How to Make Cultured Vegetables
- You first must choose the vessel you will want to use to ferment the vegetables. You can use a canning jar with a lid, a crock with a lid, a clamp down jar that has a gasket, or my favorite is a jar with an airlock lid. Airlock jars creating a low-oxygen, or, anaerobic environment, in which lactic-acid bacteria may thrive. It creates the best results with less chance of mold, but this is not absolutely necessary.
- You will then choose to use a culture to ferment or to ferment without one. You can certainly make them without a culture but the good bacteria will stay at a higher level longer if you add a culture. This will also increase your own body’s ability to use and grow these good bacteria inside of you. The one that I believe does this the best is Cutting Edge Cultures. The three fermenting methods are listed below.
Using No Culture
You can make culture vegetables by simply chopping or placing vegetables in vessels, then submerging them under water making sure the vegetables are covered with water. You must add salt with this method because the vegetables with the acidifying bacteria create the probiotics that preserve your vegetables. Salt is important because without a starter culture it helps ferment the vegetables and create the right environment for fermentation to take place. This creates and environment that is safe. The good bacteria dominate and keep out harmful pathogens. You must leave two-inches of room at the top of the container for expansion inside the jar; otherwise the vegetables will expand and can over flow. Allow this to ferment on your counter for six to seven days. Then place the jar of vegetables in the fridge where they will last for at least 9 months.
Using Kefir whey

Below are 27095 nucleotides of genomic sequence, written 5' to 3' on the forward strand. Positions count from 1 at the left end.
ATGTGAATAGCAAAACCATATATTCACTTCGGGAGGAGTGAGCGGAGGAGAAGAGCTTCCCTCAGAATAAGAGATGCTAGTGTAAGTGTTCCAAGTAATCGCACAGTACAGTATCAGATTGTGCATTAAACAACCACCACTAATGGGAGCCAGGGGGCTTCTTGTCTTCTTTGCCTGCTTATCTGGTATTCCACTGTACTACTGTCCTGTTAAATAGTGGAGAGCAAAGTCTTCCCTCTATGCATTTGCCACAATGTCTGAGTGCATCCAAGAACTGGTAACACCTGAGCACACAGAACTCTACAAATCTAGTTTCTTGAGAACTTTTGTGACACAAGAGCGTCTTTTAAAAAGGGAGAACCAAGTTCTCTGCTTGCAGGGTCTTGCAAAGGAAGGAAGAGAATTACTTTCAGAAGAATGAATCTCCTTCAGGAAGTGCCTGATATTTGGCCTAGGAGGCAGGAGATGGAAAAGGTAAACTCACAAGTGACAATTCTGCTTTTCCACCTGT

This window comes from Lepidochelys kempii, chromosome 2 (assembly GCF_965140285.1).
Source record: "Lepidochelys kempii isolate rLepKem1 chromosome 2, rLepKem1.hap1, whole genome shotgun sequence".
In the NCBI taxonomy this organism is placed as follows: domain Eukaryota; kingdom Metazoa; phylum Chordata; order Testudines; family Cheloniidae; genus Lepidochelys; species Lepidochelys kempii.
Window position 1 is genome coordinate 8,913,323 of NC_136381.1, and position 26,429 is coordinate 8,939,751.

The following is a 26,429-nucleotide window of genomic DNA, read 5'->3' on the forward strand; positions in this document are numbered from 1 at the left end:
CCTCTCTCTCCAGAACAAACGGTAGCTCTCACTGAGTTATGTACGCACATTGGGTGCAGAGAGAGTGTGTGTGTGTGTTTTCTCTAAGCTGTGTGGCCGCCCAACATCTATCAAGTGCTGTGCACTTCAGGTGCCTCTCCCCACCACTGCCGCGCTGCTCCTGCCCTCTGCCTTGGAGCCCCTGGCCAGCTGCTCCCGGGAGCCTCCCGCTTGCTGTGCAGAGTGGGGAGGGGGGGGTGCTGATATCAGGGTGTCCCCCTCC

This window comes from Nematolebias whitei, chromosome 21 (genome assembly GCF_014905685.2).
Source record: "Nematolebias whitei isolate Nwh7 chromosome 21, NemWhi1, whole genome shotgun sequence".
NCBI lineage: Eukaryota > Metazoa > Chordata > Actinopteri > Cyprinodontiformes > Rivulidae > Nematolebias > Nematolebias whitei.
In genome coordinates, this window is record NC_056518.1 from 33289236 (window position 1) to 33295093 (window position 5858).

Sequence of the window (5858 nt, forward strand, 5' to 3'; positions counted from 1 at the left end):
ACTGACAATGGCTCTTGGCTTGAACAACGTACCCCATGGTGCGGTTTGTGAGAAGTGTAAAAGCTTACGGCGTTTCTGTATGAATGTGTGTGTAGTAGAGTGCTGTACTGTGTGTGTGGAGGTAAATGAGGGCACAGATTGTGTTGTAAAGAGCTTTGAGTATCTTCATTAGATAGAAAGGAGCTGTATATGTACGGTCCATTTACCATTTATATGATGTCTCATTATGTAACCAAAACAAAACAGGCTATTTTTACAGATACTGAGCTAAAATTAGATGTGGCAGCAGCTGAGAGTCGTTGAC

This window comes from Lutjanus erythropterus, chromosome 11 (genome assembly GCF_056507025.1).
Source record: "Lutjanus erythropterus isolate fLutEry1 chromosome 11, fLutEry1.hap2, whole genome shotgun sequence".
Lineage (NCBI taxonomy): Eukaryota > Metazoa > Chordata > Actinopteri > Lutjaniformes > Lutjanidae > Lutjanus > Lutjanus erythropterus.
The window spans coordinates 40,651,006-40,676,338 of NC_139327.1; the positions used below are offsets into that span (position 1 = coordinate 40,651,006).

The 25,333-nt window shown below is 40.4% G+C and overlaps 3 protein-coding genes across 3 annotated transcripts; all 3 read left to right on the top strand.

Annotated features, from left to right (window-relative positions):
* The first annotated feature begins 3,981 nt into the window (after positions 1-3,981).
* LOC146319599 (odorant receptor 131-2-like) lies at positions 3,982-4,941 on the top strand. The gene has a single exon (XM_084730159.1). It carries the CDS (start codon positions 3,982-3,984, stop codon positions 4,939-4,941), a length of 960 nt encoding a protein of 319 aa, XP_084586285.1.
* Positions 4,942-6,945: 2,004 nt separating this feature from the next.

If using the whey from kefir make sure that it is fresh for the best results. Click here to learn how to make kefir whey. The amounts of whey you use will vary according to how big your jars are. Chop and place vegetables in vessels, then submerge them under water and make sure the vegetables are covered with water. Then you will add your kefir whey. You must leave a two-inch room for expansion inside the jar. These will expand and can over flow. Follow directions on each recipe as to how long to leave them fermenting on your counter. Then place the jar of vegetables in the fridge where they will last for at least 9 month.
Using a Starter Culture
This is my favorite method for making culture vegetables. Cutting Edge Cultures is my favorite starter culture. It’s stronger than anything else I’ve used. Cutting Edge Starter Culture is a synergistic blend of carefully selected bacteria strains. One of the key criteria used to evaluate this blend was how quickly and by how much the acidity increased after fermentation began. The faster you can drop the pH in your homemade fermented vegetables, the healthier and safer they will be. Cutting Edge Cultures does this better than any other product on the market, which gives you more probiotics in your culture and allows them to stay stronger for longer due to the extra strong good bacteria this culture provides.